Like it said in the previous post, women have a bigger share of car buys over in the United States. But now women in other parts of the world are getting a bigger piece of the car pie!
Times in India
Kavya Madappa (29) was always fascinated by big machines and even learnt driving a jeep. Six months ago, when the entrepreneur bought a steel grey Hyundai Terracan, it was a dream come true. To personalize her car, she fitted broad tyres with stronger grip. "Nothing gives me more pleasure than cruising in my SUV," she says.
Call it women's emancipation, or economic mobility, women are driving automobile sales on their own force like never before. All those men labelling women as bad drivers be damned. For almost all car makers, women form a small but significant segment purchasing their wheels of desire and the numbers are climbing.
Big car segment players like Honda too are seeing a rapid growth in women buyers. "In 2005, women accounted for only 5% of our sales which shot up to 12% next year and this year it's almost 24%," said Jnaneshwar Sen, senior GM, Honda. With women increasingly becoming financially independent and disposable incomes soaring, the propensity to have more than one car in a family has risen sharply over the past two years.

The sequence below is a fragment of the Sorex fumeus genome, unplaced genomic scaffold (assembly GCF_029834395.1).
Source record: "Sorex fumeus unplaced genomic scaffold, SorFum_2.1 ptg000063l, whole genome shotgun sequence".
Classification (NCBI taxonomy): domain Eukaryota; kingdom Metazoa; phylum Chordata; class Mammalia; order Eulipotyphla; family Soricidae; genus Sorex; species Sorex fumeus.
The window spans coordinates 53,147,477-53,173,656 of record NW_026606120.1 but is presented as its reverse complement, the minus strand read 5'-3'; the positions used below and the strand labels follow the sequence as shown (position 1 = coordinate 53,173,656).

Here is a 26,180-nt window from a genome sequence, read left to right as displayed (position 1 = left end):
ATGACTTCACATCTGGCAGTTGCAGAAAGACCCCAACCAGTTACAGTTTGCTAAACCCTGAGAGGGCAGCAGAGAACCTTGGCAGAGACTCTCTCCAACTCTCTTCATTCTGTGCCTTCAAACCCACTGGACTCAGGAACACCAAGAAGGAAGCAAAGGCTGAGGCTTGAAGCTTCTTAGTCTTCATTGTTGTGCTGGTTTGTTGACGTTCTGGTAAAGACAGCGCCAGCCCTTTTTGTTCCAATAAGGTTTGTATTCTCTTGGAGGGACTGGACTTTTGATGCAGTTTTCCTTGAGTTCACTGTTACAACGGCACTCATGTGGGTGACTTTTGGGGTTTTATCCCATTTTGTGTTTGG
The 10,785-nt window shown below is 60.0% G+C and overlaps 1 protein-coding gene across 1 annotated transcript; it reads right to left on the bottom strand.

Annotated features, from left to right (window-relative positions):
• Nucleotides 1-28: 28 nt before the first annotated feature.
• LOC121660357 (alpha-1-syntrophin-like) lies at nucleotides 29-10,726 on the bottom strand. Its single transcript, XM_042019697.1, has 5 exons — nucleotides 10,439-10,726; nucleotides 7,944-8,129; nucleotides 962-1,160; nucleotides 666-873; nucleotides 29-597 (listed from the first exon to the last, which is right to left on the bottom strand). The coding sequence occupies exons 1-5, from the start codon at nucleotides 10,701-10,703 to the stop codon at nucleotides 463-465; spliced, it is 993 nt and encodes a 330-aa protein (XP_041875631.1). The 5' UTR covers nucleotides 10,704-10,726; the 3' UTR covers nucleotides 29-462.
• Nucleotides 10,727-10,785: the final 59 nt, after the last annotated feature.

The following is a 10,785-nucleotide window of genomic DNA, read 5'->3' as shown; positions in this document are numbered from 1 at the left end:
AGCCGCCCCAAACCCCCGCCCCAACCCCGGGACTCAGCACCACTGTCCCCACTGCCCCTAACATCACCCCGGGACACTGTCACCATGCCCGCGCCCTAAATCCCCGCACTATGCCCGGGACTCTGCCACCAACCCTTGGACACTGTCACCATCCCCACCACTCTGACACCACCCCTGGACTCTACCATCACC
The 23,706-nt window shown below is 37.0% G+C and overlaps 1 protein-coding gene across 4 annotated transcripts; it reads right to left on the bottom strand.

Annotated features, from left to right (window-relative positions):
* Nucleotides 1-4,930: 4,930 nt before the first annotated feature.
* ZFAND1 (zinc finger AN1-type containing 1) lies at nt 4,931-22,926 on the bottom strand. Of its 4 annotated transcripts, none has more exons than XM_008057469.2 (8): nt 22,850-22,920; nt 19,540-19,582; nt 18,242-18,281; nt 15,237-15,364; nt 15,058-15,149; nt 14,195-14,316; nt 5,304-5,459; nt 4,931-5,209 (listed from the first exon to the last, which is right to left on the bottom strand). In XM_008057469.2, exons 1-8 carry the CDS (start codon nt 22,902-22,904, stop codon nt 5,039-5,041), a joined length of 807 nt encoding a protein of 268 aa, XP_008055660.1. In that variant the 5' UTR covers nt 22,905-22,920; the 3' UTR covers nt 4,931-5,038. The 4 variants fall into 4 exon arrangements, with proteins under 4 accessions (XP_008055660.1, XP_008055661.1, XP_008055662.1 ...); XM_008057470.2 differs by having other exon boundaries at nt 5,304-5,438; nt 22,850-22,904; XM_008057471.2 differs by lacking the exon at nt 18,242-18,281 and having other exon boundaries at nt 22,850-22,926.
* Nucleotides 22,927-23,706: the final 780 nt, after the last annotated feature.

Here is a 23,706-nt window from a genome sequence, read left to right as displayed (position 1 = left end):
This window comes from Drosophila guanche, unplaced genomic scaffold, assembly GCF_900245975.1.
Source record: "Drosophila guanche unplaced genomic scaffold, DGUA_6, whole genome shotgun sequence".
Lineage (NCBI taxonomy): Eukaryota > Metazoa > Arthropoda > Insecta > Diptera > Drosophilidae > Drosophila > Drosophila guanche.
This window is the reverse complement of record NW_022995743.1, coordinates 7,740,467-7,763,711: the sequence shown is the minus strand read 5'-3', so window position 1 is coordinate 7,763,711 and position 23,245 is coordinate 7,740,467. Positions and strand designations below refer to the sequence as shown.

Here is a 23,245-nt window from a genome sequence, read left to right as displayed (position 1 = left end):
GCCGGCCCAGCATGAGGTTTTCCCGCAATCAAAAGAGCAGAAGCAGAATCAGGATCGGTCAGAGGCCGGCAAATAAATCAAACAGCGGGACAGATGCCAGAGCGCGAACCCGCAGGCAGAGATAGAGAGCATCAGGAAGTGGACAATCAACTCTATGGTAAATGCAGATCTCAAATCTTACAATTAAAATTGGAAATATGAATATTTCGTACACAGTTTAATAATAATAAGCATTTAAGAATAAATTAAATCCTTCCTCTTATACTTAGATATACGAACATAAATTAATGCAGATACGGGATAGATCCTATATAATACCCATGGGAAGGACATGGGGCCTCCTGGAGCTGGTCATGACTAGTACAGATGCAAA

Automobile companies are now shifting focus to this breed of young professional women through more direct advertisements and innovative EMI schemes. Hyundai Santro and Chevrolet Aveo featured Preity Zinta and Rani Mukerjee alongside Shah Rukh Khan and Saif Ali Khan — and not as damsels in distress, but women who controlled the wheels with equal chutzpah. The Tata Indica Xeta advertisement (which shows four young girls looking for some fun by the beach) helped double Xeta sales.
Earlier this year, Hyundai had announced options like low EMIs exclusively for women. General Motors hired women engineers and designers for their plants to help innovate and increase the number of women customers. Most car showrooms also have women as salespersons to cater to prospective women buyers.
Research shows that women buy differently from men. While men look for lines and accents of the exterior, women are more keen on the interiors. And while speed — how to boot from 0 to 60 km/sec — is a turn on for men, women are more concerned about getting past the truck that's blocking the way. When it comes to safety, men check for anti-lock brakes and responsive steering, while women ensure the car has passenger air-bags, reinforced side-panels and drop-down engine. While men rarely steer away from blacks, greys and reds, women are adventurous and dabble with purples, pinks, oranges, yellows, blues, greens and metallic tones.
Wednesday, December 19, 2007
Posted by Chrissy at 4:20 PM